The Backyard

It’s been years, decades, since I’ve stepped into my own backyard. Standing on the concrete slab connected to the back of the house, which had been my imaginary boundary line for all those years, I was still unsure if the backyard was real, or just a work of art that magically changed with the seasons.

In the background fifty yards away, the tall, dark-green pine trees guarded the entrance to the forest. Underneath the dome of an overcast sky, the trees looked like monstrous silhouettes with sharp edges and soulless voids at their core. I shiver to think of what those trees have seen over the years, what secrets they have been forced to keep.

Twenty yards beyond the house in the middle ground lay my late husband’s garden, a makeshift box twelve by ten feet wide. I remember when he built it, back when the sun shone over our plot of land and life was still brimming with possibility. Now, nothing grows. The tomato cages are rusted from years of neglect. Dead vines still cling to the steel wire, grasping for one last breath. The wooden boards at the front-left corner of the box have split, spilling out dry, useless soil like a cracked hourglass.

All that separated me from the garden box now was a foreground of weeds that looked as tall as the faraway pines, brimming with a hidden ecosystem of bugs, reptiles, and other venomous parasites. Dressed in my garden sandals and capri pants, I took a few steps through the
weeds and immediately felt the desperate embrace of chiggers, mosquitoes, and poisonous plants.

Looking over the weeds instead of out onto them, new details of the ecosystem emerged. These were all his contributions, unwanted by nature. The ends of cigarette butts carelessly thrown about, dirty adult diapers, rusted hammers and screwdrivers smudged with what I can only imagine are the remains of dried, brown blood, a black hiking boot with no laces, overturned orange ceramic pots left to suffocate small, circular patches of earth.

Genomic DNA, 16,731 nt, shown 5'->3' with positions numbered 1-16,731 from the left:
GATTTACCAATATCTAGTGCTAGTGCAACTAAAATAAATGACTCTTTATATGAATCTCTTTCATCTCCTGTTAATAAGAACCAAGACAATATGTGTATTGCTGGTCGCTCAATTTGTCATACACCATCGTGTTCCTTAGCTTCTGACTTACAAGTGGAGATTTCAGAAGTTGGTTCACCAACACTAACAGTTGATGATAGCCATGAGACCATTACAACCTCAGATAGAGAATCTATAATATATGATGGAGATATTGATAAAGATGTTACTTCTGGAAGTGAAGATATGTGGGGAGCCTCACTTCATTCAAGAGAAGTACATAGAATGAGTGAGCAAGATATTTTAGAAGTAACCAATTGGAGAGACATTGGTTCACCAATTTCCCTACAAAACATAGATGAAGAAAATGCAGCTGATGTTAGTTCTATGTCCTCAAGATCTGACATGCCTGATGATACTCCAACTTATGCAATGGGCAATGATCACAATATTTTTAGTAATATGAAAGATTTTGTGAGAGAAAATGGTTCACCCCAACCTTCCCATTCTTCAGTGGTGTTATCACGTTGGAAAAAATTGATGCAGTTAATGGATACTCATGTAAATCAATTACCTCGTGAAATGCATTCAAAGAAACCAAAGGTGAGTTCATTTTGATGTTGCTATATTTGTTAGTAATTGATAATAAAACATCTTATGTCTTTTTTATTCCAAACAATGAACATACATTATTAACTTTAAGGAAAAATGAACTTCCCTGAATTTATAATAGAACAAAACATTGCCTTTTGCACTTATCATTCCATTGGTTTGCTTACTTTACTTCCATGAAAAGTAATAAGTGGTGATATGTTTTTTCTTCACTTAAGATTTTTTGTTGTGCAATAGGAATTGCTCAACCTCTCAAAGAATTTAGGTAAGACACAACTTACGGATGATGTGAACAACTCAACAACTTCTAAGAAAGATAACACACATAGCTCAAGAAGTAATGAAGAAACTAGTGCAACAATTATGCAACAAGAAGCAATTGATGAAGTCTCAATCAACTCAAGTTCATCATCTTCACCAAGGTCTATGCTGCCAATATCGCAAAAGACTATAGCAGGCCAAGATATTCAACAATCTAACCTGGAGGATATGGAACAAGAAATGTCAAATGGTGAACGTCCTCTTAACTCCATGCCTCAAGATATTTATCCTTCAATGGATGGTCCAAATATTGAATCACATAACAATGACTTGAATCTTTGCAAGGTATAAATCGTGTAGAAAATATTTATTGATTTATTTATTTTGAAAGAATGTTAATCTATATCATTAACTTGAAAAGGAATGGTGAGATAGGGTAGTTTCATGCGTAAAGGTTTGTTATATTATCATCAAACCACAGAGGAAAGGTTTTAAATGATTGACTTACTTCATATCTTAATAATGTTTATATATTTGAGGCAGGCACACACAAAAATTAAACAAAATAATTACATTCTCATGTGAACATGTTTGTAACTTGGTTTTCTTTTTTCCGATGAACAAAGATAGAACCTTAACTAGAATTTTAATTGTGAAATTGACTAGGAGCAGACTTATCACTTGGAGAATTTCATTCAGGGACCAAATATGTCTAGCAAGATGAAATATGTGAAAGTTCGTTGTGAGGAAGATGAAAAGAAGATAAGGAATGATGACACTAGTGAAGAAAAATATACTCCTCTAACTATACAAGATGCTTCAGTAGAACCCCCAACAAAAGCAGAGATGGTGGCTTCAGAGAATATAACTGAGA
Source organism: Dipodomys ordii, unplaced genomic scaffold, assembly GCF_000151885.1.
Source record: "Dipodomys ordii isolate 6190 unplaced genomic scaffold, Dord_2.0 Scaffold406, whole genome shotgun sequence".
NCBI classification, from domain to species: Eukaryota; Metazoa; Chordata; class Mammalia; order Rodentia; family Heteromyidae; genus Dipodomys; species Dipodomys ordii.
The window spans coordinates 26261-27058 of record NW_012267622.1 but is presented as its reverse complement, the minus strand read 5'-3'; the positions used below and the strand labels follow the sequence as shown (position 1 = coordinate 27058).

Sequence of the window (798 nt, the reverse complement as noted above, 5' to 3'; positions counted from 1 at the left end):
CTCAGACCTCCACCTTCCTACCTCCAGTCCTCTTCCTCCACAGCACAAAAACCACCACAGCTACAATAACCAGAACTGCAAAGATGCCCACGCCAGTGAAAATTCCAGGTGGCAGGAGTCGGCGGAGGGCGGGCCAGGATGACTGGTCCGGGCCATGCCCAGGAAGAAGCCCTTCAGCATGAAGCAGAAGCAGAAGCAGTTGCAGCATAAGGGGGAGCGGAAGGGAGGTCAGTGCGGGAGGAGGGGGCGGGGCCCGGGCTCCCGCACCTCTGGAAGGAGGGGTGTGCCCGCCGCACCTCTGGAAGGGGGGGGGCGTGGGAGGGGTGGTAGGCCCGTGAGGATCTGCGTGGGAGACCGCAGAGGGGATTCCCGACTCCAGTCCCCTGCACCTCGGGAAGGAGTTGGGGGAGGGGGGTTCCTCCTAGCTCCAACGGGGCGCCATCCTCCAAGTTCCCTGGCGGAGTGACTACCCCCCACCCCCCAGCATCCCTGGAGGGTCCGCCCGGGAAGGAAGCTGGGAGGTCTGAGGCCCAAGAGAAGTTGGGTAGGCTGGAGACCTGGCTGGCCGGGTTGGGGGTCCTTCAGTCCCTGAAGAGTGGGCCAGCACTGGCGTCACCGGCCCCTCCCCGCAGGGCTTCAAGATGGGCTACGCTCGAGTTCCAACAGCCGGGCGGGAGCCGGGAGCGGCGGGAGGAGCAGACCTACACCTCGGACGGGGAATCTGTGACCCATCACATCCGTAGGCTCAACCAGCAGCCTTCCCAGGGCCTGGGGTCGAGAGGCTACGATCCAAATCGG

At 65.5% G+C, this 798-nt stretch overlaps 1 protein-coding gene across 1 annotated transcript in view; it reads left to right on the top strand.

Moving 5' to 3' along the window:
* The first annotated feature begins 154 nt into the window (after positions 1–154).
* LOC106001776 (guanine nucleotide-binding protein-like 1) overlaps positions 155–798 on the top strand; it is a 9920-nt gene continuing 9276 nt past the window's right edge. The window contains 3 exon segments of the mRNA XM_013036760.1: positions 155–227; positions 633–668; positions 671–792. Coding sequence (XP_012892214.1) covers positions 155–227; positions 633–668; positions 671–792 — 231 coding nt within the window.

When I reach the garden box, I examine the dirt. At this point, I think I’ve cleaned all the bones from it, but you never know. Sometimes I still find scraps of fabric or jewelry in the dirt. You would think after all the trouble he went through, he would keep these incriminating scraps away from the bodies, but no. He always was an unorganized slob. Good riddance.

Once I finish chopping the individual limbs, just as I had seen him do to those poor, pleading souls in the dead of night when he thought I was asleep, I’ll scatter them around the box. This dirt, just like me, needs a fresh start. The almanac says it will be a good year for corn and tomatoes.

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About the Author

Erica Harmon is a fiction writer who loves to explore universal themes through horror and sci-fi. She is the copywriter for Crystal Bridges Museum of American Art and recently completed a writer's residency at The Writer's Colony at Dairy Hollow. She lives in Fayetteville, Arkansas.